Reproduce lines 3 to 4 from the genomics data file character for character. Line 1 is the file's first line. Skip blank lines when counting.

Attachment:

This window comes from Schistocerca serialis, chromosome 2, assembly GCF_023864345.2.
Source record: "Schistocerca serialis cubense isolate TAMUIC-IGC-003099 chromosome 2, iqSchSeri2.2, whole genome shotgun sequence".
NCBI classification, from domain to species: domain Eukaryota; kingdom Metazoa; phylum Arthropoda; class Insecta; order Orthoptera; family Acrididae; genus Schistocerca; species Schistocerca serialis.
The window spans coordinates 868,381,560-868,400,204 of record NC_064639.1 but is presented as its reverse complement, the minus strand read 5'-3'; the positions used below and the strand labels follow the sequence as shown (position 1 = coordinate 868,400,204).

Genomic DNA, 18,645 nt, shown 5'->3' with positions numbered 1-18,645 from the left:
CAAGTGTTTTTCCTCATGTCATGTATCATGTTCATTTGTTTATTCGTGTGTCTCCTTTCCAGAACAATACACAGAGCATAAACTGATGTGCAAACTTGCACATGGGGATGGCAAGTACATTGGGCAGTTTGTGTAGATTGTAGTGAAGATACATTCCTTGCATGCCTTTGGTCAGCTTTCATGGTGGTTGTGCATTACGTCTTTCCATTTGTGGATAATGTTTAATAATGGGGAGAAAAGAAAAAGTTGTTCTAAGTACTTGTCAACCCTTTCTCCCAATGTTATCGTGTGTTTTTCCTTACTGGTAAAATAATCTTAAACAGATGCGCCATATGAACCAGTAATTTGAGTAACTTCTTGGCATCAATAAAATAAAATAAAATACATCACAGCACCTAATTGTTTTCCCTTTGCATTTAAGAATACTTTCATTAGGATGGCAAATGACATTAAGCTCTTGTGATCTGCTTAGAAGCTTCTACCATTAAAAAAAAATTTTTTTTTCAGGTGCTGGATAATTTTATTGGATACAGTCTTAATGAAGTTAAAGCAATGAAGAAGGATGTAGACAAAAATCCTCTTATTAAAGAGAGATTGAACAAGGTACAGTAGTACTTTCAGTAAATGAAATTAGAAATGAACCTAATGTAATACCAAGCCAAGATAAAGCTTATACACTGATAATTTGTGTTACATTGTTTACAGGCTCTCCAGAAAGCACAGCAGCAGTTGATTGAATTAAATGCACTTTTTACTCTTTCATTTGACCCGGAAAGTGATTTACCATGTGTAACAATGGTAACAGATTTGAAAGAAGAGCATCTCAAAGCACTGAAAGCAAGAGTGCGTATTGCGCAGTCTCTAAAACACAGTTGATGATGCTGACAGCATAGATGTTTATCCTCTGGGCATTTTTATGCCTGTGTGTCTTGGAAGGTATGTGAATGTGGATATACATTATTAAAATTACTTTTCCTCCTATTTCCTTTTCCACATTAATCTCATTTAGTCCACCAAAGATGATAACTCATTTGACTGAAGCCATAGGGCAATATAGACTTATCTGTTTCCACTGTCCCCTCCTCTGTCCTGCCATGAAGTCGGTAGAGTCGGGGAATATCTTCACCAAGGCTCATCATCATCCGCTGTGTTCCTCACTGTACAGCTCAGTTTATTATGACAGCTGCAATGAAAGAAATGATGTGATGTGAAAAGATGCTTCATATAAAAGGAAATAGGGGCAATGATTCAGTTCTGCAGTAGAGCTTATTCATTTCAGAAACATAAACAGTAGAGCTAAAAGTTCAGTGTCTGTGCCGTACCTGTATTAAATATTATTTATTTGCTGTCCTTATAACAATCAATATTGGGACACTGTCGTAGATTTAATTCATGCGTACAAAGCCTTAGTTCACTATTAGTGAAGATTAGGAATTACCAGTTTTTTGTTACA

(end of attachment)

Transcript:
NCBI classification, from domain to species: domain Eukaryota; kingdom Metazoa; phylum Arthropoda; class Insecta; order Orthoptera; family Acrididae; genus Schistocerca; species Schistocerca serialis.
The window spans coordinates 868,381,560-868,400,204 of record NC_064639.1 but is presented as its reverse complement, the minus strand read 5'-3'; the positions used below and the strand labels follow the sequence as shown (position 1 = coordinate 868,400,204).